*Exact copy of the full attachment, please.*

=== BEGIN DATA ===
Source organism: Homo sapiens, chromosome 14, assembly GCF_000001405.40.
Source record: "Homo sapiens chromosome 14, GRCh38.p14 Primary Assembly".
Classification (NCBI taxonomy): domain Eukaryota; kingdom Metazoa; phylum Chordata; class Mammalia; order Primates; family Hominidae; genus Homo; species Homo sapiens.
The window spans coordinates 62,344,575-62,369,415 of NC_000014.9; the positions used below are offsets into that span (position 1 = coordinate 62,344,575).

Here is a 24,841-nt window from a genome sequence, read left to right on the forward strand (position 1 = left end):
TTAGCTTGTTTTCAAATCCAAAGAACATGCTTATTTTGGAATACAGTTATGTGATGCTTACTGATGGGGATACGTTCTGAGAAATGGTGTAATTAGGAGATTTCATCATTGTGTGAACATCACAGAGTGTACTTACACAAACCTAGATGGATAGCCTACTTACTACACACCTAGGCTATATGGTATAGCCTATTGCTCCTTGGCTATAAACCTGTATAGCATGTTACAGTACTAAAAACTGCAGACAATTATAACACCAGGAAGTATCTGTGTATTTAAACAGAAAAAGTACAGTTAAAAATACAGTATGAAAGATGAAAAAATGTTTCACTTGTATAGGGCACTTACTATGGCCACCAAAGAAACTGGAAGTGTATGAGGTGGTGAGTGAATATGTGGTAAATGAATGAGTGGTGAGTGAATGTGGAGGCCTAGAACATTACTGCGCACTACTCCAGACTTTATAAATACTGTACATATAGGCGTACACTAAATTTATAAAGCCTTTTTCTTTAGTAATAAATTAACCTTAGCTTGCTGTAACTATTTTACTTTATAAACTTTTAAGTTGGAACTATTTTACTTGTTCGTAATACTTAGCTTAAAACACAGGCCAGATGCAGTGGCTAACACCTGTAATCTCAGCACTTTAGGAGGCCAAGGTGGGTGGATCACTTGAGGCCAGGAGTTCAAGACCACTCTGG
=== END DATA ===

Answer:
Source organism: Homo sapiens, chromosome 14, assembly GCF_000001405.40.
Source record: "Homo sapiens chromosome 14, GRCh38.p14 Primary Assembly".
Classification (NCBI taxonomy): domain Eukaryota; kingdom Metazoa; phylum Chordata; class Mammalia; order Primates; family Hominidae; genus Homo; species Homo sapiens.
The window spans coordinates 62,344,575-62,369,415 of NC_000014.9; the positions used below are offsets into that span (position 1 = coordinate 62,344,575).

Here is a 24,841-nt window from a genome sequence, read left to right on the forward strand (position 1 = left end):
TTAGCTTGTTTTCAAATCCAAAGAACATGCTTATTTTGGAATACAGTTATGTGATGCTTACTGATGGGGATACGTTCTGAGAAATGGTGTAATTAGGAGATTTCATCATTGTGTGAACATCACAGAGTGTACTTACACAAACCTAGATGGATAGCCTACTTACTACACACCTAGGCTATATGGTATAGCCTATTGCTCCTTGGCTATAAACCTGTATAGCATGTTACAGTACTAAAAACTGCAGACAATTATAACACCAGGAAGTATCTGTGTATTTAAACAGAAAAAGTACAGTTAAAAATACAGTATGAAAGATGAAAAAATGTTTCACTTGTATAGGGCACTTACTATGGCCACCAAAGAAACTGGAAGTGTATGAGGTGGTGAGTGAATATGTGGTAAATGAATGAGTGGTGAGTGAATGTGGAGGCCTAGAACATTACTGCGCACTACTCCAGACTTTATAAATACTGTACATATAGGCGTACACTAAATTTATAAAGCCTTTTTCTTTAGTAATAAATTAACCTTAGCTTGCTGTAACTATTTTACTTTATAAACTTTTAAGTTGGAACTATTTTACTTGTTCGTAATACTTAGCTTAAAACACAGGCCAGATGCAGTGGCTAACACCTGTAATCTCAGCACTTTAGGAGGCCAAGGTGGGTGGATCACTTGAGGCCAGGAGTTCAAGACCACTCTGG